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Absolute Beginner here, to python & to scripting/macroing/extending GIMP.

I had a vague remembrance that GIMP is "scriptable", and the term "macro" came to my  mind.

After considerable googling, I've about decided that "macro" is an inaccurate term, and "extending GIMP" is the correct terminology (although I tend to think of "extending" as adding new features more then simply automating the features that already exist).

I've also about decided that "script-fu" and "python-fu" are "the" automating options; I'm unsure if either is built-in, but I didn't notice these options in my Gimp's "Filter" menu until I did, on my Debian box, "aptitude install gimp-python". Not saying they weren't there; I just didn't know to look for them until after I added gimp-python to my computer.

So my first question (with more to come under different posts): Am I getting close to understanding the terminology/concepts for automating steps in GIMP? To give you an idea of where I'm trying to head, I just added a bunch of numbered labels to 28 people in a photo:

[Image: 0?ui=2&ik=02ec0251fe&attid=0.2&permmsgid..._jmw7lnq11]

I did this manually by creating 28 layer groups, one for each label, and then on one layer drawing an ellipse and bucket-filling it, and then creating a text layer centered on the white ellipse. Afterward I realized that this repetitive process could probably be automated. My next questions will tackle various aspects of this task, but first I just want to make sure I'm understanding the concepts/terminology.

Thanks!

--
Kent
There are no "macros" in Gimp, in the usual meaning of the term (more or less: recording you actions and replaying them).

Gimp is designed to be extensible with scripts and plugins. These two are technically different, scripts are in TinyScheme (aka script-fu) and interpreted by the built-in script interpreter. Plugins are independent processes written in potentially any language,  even if in practice you are restricted to languages for which there is  a Gimp interface. For a long time this meant only C, but since 2.6 there is also an interface for Python. But to  muddy up things, most python "plugins" are written like scripts: they are mostly glue between calls to the Gimp API, like the script-fu ones, so you will hear about Python scripts (but they are really plugins).

IMHO, in 2018, the only merits of script-fu are historical: this was a small footprint interpreter required by the memory-constrained computers of the 90s. But now we have plenty of RAM and Python is more common, easier to write and much more powerful.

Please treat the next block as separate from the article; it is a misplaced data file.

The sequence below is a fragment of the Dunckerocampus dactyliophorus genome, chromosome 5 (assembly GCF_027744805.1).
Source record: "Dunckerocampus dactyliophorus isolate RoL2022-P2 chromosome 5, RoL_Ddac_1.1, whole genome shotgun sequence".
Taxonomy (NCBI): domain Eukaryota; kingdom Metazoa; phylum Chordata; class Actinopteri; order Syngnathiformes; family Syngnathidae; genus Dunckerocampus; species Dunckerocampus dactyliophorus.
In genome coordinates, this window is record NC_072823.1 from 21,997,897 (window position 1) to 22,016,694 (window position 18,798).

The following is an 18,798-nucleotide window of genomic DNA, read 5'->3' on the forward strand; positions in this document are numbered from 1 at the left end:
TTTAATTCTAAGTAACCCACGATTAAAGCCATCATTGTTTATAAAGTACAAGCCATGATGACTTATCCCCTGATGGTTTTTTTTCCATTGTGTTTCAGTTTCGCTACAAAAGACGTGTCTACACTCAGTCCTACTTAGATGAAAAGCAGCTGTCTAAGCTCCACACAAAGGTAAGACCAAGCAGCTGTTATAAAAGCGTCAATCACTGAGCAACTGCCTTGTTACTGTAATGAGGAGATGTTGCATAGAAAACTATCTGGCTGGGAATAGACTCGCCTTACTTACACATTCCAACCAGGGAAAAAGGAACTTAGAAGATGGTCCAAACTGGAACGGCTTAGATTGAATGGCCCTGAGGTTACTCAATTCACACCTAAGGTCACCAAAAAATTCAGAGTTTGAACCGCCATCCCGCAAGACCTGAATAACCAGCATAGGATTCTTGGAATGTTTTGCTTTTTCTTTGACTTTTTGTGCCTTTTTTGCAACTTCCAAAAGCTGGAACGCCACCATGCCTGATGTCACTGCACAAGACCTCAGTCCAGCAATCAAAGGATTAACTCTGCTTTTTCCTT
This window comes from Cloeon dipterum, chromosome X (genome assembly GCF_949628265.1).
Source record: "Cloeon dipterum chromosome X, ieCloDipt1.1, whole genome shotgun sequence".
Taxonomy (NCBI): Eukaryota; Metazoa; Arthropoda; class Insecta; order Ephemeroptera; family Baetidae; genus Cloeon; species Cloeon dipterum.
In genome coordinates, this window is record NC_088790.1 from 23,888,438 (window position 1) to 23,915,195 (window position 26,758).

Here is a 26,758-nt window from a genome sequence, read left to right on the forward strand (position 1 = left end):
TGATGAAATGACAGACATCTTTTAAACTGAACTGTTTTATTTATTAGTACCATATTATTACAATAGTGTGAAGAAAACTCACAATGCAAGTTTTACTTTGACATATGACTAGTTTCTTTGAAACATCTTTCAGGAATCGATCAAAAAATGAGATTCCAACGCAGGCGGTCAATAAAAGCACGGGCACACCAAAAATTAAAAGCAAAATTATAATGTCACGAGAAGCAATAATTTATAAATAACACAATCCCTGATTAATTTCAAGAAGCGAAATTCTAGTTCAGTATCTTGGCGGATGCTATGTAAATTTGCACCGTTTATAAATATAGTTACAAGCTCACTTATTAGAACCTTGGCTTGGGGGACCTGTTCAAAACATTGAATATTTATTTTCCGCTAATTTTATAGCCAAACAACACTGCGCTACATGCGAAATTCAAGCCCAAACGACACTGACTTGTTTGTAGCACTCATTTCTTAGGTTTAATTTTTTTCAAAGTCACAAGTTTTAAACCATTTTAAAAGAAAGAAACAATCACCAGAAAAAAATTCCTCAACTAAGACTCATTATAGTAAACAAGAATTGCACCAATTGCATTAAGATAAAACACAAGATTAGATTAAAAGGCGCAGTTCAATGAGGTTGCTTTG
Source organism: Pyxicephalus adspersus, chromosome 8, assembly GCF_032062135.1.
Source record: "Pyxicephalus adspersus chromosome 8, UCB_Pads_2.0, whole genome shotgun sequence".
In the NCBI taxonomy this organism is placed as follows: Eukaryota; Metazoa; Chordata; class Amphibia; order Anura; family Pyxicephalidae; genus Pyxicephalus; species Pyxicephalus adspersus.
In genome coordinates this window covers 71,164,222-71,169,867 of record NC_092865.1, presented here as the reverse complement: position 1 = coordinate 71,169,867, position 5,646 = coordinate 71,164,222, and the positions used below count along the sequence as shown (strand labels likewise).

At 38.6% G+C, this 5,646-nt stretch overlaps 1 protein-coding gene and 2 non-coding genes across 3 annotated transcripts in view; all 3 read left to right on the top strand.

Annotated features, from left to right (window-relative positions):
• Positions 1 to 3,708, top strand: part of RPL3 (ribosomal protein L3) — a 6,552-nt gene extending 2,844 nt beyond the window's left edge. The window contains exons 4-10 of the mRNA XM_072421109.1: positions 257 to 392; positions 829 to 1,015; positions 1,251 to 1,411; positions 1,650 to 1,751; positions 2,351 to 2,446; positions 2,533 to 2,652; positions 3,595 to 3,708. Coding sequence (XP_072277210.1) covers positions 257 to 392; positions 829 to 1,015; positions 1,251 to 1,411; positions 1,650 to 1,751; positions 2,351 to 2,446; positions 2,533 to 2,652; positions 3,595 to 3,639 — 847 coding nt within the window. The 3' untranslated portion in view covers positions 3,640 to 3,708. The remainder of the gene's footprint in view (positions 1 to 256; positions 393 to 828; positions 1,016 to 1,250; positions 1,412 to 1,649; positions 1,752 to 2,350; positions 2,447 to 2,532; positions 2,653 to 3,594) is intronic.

PS: Your image link doesn't work....
Thank you for your response. That helps nail things down a bit.

As to the image: Odd, I copy/pasted it in, wondering if that would work, and it looked like it did. It even shows up later when I look at my post on the non-compose-a-post page.

This actual weblink should work: http://goshen.acu.edu/westk/Team55Students.png

I'm guessing the original attempt linked it to a local file instead of actually inserting the image into the post, which is why it works on my computer.
(10-06-2018, 08:22 PM)DebianFanatic Wrote: [ -> ]Absolute Beginner here, to python & to scripting/macroing/extending GIMP.
...snip...
I had a vague remembrance that GIMP is "scriptable", and the term "macro" came to my  mind.added a bunch of numbered labels to 28 people in a photo:
...snip...
I realized that this repetitive process could probably be automated. My next questions will tackle various aspects of this task, but first I just want to make sure I'm understanding the concepts/terminology.

--
Kent

While I feel that python and particularly script-fu is akin to Sanskrit for the average user and some sort of macro recording would be welcome, there are often scripts that you can inspect, learn from or maybe adapt for your own use.

You could start with this one, RMA_label_points.scm near the top of the list here: http://silent9.com/incoming/scripts/

Which uses a path and puts a label at the path nodes (control points)

Might look like this.

[Image: nVQMVYg.jpg]
There is also ofn-points-sequence (all in python of course)(hint, hint)